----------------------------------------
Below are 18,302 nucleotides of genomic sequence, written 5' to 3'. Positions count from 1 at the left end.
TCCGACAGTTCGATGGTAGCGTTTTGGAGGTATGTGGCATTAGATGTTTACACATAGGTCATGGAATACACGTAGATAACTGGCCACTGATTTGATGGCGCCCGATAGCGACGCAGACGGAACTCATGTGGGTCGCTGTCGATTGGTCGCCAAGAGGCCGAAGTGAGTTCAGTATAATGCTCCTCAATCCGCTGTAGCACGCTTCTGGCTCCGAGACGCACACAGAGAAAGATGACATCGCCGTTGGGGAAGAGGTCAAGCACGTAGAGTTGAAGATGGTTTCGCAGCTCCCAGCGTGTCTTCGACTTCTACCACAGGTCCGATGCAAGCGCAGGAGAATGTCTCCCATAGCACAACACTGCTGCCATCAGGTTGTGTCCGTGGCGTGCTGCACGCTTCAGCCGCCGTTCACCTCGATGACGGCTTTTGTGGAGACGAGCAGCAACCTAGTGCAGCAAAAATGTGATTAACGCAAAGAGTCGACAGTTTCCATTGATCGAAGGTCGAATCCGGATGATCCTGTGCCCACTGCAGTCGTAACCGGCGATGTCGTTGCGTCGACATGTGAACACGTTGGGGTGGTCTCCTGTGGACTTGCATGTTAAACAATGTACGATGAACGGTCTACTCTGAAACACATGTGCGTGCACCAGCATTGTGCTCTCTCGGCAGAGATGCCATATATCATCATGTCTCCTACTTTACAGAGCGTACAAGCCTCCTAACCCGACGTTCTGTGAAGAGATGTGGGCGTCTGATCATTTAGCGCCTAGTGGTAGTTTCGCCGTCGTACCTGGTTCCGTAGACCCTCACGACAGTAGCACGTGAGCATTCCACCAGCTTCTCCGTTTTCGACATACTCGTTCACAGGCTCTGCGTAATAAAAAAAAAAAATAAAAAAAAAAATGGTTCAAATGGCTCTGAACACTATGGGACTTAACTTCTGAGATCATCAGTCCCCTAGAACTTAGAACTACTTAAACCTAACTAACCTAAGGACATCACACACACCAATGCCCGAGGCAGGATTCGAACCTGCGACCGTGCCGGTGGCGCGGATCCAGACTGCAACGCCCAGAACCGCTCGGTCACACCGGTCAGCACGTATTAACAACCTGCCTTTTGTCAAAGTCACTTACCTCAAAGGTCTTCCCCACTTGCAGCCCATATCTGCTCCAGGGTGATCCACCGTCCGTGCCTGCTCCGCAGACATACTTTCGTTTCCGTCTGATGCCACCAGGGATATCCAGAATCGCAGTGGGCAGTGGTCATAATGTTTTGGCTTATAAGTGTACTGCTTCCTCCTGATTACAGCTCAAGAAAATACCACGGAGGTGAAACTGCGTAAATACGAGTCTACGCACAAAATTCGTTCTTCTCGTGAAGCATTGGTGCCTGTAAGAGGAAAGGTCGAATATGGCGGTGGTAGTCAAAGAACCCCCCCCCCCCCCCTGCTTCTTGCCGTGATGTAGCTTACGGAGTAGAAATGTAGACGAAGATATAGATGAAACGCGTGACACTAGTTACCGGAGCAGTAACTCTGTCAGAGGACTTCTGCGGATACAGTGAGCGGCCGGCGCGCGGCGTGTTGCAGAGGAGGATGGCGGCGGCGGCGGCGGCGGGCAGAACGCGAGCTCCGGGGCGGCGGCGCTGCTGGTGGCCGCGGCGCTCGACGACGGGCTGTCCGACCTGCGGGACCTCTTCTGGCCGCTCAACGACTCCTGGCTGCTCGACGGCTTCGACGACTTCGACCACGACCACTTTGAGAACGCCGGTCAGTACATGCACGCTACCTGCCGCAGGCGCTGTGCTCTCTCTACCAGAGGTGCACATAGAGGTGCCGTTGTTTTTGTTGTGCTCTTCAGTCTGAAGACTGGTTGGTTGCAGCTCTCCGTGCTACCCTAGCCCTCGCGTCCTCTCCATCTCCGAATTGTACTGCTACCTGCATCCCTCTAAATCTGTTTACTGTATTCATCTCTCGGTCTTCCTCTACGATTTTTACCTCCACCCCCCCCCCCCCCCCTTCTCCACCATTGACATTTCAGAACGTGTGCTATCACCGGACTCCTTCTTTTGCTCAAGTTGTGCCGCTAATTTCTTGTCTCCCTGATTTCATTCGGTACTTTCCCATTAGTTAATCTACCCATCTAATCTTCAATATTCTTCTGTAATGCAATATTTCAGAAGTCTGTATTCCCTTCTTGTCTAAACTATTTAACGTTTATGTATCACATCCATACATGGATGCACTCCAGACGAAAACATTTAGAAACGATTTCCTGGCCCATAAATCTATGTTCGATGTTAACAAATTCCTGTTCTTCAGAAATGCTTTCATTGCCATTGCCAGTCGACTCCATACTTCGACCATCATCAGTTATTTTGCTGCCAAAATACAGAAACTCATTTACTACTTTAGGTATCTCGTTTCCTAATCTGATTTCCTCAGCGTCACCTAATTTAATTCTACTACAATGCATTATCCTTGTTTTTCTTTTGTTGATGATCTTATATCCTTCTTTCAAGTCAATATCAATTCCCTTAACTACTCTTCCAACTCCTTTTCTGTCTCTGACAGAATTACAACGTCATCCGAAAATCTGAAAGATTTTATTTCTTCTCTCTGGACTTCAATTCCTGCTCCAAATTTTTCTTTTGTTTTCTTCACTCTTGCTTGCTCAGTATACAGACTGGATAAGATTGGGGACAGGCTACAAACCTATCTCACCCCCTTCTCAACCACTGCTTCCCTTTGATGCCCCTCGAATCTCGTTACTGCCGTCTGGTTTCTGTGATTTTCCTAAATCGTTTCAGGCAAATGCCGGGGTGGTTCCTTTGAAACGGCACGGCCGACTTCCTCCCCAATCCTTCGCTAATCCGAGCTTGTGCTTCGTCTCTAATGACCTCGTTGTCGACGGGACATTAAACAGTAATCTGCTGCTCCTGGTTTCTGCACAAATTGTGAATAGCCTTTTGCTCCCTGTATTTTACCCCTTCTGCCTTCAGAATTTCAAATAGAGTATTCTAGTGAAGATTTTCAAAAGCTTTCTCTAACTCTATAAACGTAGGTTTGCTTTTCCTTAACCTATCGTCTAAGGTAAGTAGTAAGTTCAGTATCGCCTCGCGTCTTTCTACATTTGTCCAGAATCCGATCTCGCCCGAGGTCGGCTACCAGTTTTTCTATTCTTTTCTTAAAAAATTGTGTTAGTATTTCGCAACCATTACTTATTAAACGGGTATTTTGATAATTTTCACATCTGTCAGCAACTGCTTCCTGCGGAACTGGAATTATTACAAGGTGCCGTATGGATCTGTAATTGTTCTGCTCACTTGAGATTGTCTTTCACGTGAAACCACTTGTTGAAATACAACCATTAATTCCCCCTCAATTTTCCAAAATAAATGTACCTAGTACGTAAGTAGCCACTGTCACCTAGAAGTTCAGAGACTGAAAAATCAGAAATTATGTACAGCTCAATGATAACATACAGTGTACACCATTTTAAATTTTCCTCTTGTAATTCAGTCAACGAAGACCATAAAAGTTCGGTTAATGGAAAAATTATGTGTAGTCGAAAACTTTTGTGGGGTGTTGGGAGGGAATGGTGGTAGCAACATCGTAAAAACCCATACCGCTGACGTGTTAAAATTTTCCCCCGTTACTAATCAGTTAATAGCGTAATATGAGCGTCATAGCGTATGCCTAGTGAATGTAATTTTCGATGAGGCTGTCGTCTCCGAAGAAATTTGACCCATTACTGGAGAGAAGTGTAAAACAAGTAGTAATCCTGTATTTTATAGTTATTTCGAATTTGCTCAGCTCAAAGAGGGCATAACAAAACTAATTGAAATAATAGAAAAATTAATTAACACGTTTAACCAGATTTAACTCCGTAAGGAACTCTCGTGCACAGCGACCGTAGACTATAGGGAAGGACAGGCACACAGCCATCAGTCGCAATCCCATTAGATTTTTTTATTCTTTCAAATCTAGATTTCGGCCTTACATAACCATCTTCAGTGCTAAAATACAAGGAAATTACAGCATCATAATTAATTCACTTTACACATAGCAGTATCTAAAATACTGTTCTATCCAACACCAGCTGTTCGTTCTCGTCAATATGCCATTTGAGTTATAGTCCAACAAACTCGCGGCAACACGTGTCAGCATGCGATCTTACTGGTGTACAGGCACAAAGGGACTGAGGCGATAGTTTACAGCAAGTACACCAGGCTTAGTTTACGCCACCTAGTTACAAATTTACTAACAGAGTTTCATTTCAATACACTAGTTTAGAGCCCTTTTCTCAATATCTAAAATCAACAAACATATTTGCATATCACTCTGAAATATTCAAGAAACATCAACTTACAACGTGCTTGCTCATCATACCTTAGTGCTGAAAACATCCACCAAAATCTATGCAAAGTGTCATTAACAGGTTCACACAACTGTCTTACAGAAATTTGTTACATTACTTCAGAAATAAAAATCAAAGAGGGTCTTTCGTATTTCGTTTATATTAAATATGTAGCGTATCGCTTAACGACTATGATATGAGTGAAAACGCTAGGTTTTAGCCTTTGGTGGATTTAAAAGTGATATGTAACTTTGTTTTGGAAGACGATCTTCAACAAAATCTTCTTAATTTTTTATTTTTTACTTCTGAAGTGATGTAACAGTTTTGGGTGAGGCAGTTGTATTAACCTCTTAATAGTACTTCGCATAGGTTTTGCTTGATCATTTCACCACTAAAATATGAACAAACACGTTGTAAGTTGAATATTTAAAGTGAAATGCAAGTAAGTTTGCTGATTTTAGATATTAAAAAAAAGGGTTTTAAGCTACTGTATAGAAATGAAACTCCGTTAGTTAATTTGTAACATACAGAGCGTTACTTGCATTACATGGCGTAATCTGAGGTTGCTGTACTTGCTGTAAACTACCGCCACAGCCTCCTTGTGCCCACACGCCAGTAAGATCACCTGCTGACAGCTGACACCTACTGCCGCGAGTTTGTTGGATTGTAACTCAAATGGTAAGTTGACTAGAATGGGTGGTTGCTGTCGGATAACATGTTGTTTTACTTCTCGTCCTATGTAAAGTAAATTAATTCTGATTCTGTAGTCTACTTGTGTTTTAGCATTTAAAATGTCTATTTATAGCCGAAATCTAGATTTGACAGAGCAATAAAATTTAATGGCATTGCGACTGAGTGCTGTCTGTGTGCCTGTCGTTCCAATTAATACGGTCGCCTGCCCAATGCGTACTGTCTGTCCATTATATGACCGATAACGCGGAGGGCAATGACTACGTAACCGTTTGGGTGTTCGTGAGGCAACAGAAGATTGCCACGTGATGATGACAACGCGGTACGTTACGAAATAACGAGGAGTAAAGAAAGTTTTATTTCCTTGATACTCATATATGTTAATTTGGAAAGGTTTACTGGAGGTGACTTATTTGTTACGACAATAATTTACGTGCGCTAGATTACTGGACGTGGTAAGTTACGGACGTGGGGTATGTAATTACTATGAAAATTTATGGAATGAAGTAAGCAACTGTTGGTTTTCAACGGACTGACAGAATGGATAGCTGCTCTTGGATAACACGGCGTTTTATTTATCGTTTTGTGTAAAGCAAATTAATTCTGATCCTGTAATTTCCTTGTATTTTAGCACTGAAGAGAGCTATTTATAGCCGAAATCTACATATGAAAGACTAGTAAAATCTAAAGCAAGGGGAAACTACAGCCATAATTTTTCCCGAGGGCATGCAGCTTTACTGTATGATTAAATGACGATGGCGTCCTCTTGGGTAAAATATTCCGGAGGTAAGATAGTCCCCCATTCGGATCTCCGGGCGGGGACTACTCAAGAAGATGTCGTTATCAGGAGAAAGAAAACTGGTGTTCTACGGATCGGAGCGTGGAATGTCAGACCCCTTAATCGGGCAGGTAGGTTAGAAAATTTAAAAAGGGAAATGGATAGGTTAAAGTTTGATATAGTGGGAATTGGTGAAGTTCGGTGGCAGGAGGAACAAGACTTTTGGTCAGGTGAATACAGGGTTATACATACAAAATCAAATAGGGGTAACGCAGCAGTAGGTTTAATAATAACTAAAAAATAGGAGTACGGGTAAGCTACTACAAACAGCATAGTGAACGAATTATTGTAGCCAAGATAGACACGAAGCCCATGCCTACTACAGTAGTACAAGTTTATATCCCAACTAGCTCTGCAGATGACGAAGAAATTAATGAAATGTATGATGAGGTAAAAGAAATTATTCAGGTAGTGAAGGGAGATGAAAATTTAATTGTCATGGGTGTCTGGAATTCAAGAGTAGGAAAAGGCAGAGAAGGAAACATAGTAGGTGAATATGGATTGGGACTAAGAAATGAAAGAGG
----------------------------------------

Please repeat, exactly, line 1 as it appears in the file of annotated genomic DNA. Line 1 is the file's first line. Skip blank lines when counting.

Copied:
Below are 18,302 nucleotides of genomic sequence, written 5' to 3'. Positions count from 1 at the left end.